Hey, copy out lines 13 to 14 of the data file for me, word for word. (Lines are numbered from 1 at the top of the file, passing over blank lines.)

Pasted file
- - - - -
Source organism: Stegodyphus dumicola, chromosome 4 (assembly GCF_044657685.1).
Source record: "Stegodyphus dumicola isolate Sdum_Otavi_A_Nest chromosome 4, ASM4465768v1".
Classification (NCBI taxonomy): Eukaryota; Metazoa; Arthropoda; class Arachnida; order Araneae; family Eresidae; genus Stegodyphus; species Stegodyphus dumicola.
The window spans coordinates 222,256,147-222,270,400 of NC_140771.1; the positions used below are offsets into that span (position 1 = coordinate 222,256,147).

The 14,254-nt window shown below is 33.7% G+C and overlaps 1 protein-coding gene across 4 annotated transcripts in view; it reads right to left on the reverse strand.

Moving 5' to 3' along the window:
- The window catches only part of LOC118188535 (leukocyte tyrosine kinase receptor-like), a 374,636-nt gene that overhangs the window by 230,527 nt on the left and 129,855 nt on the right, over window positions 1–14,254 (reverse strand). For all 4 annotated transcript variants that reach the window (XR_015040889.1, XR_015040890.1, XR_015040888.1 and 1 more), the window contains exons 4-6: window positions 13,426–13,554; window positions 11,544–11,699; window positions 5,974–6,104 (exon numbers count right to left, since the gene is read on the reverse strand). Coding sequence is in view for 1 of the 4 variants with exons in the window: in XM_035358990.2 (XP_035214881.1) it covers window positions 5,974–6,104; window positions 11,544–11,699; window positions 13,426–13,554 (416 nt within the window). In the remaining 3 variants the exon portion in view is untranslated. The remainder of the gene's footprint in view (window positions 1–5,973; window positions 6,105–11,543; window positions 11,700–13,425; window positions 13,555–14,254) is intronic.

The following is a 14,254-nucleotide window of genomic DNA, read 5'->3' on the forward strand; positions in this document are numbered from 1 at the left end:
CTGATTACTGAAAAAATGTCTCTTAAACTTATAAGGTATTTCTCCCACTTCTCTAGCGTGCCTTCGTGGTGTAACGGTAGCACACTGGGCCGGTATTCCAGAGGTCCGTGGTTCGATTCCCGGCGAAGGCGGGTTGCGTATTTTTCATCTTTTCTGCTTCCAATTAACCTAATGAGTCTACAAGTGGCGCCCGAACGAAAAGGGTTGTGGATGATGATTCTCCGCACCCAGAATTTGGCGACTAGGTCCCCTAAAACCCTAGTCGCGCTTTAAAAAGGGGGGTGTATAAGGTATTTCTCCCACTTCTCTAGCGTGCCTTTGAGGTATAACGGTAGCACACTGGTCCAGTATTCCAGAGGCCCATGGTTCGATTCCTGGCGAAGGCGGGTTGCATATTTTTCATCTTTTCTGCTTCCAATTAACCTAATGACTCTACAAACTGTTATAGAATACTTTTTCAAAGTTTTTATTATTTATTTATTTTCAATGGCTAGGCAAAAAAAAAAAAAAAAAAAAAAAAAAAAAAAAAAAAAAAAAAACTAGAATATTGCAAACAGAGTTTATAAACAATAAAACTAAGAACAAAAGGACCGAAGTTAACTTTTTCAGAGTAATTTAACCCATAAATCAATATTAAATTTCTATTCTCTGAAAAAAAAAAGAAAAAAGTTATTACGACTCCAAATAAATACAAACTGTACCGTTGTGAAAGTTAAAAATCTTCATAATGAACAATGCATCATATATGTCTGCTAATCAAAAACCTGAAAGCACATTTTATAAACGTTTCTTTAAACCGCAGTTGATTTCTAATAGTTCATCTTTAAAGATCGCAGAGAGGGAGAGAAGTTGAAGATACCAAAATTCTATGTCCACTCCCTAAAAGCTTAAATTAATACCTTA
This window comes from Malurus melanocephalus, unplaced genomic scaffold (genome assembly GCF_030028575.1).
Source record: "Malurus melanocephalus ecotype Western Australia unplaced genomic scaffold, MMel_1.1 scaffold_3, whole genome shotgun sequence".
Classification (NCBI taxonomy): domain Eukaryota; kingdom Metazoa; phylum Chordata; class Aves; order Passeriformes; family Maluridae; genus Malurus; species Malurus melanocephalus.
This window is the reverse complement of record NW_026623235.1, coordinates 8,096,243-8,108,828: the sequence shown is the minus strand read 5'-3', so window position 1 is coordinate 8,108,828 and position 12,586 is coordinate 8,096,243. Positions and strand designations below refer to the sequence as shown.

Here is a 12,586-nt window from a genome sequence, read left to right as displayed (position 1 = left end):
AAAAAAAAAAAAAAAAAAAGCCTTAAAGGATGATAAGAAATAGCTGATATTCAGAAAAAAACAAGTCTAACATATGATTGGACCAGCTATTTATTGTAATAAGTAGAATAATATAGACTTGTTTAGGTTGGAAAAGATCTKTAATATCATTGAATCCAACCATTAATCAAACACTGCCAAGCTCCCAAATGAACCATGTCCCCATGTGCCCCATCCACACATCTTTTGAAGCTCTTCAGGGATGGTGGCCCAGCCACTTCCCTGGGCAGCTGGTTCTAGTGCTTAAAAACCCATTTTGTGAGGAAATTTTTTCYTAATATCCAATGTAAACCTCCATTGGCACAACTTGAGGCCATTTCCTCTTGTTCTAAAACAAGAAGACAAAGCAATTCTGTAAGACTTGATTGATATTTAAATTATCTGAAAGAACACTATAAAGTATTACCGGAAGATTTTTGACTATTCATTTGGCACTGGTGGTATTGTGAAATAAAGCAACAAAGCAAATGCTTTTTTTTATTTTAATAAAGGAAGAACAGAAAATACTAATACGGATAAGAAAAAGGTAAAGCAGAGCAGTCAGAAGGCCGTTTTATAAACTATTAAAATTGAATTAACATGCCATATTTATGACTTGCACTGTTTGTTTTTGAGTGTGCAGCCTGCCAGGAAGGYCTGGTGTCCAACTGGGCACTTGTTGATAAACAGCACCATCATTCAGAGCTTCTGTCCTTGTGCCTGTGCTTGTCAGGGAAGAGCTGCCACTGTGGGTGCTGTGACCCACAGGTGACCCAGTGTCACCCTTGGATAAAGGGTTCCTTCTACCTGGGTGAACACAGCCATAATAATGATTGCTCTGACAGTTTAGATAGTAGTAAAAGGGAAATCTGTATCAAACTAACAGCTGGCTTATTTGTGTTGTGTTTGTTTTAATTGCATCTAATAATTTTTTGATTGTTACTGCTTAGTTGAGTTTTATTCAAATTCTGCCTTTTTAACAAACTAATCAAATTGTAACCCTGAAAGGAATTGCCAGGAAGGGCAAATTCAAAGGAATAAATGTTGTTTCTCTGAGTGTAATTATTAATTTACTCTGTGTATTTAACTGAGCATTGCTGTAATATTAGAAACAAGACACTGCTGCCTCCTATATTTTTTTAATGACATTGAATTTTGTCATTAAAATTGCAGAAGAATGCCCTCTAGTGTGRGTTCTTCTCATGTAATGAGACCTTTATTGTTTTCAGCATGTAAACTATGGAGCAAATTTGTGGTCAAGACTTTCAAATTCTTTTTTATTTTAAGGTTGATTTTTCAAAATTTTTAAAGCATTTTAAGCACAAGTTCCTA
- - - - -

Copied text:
This window is the reverse complement of record NW_026623235.1, coordinates 8,096,243-8,108,828: the sequence shown is the minus strand read 5'-3', so window position 1 is coordinate 8,108,828 and position 12,586 is coordinate 8,096,243. Positions and strand designations below refer to the sequence as shown.

Here is a 12,586-nt window from a genome sequence, read left to right as displayed (position 1 = left end):